Mapping the world's soil-living worms
doi:10.1038/nindia.2019.101 Published online 5 August 2019
Earth scientists have created global maps of nematodes, a type of microscopic worm that inhabit the top layer of soil from the frigid Arctic and the Arabian Desert to the Himalayas1. They have found that the worm populations are denser in the cold regions than in the deserts.
The total biomass of these worms is actually three times greater than previously estimated and represents more than 80 per cent of the total human biomass on Earth. Such data will be useful for understanding the overwhelming abundance of life in soil and its influence on the global ecosystem.
To shed light on the abundance of these worms, an international research team, including a scientist from the Aligarh Muslim University, India, produced the maps by analysing soil samples from various locations.
The resulting maps show that all the worms have a biomass of 0.3 gigatonnes. Almost 40 per cent of these creatures exist in boreal forests and the tundra, 25 per cent in temperate regions, and the rest in tropical and sub-tropical regions.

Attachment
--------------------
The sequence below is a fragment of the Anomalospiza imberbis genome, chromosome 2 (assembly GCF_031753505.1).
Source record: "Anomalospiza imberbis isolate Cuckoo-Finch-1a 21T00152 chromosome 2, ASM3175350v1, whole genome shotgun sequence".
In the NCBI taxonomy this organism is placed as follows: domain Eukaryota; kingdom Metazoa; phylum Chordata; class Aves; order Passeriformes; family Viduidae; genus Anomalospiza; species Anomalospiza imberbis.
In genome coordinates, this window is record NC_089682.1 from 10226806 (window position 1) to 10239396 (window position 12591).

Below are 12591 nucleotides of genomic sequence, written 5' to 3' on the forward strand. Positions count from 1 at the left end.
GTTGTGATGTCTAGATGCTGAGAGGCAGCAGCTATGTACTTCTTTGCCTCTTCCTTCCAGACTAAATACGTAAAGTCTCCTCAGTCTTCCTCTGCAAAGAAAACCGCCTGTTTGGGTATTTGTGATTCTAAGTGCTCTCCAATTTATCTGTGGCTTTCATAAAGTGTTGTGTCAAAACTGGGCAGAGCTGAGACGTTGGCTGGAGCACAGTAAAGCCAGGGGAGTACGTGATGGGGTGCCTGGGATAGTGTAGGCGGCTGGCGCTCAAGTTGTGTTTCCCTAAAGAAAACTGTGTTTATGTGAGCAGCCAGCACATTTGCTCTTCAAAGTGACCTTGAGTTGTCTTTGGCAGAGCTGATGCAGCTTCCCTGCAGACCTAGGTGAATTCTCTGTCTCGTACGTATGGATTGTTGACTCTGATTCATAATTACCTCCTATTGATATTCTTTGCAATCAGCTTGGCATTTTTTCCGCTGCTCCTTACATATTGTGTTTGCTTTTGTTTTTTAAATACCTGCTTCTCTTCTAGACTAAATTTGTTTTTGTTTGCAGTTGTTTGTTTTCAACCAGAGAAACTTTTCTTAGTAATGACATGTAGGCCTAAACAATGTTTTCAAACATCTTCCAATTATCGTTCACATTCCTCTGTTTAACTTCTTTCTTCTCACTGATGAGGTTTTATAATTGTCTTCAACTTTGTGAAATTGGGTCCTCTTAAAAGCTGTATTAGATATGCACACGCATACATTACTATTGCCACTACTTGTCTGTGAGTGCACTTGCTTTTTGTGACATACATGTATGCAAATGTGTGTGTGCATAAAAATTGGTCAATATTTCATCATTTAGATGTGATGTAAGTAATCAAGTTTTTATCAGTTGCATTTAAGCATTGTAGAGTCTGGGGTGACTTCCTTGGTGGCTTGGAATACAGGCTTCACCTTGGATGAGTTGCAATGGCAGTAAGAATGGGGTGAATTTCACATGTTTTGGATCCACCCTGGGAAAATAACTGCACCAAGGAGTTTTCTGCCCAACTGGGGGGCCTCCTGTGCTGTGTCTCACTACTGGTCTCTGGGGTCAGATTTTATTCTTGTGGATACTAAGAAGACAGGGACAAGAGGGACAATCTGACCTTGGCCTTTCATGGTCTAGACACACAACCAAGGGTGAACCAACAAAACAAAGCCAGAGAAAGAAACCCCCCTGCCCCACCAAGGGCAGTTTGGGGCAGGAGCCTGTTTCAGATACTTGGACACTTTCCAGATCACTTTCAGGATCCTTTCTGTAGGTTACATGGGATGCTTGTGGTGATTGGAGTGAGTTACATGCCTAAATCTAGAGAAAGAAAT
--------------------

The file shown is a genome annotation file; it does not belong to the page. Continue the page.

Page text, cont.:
The worms’ densities, the researchers say, fluctuate in line with varying concentrations of soil organic carbon (SOC) and other factors such as soil texture, pH levels, temperature and rainfall.
SOC is used as a nutrient by bacteria and fungi, on which the nematodes feed. So, higher SOC helps increase the nematode populations by enhancing the amount of bacteria and fungi.
These worms exhale carbon that is roughly equivalent to 15 per cent of the carbon emissions from fossil fuel use, or around 2.2 per cent of the total carbon emissions from soils. This indicates that the worms play a vital role in global soil carbon cycling, the researchers add.
1. Hoogen, J. et al. Soil nematode abundance and functional group composition at a global scale. Nature (2019) doi: 10.1038/s41586-019-1418-6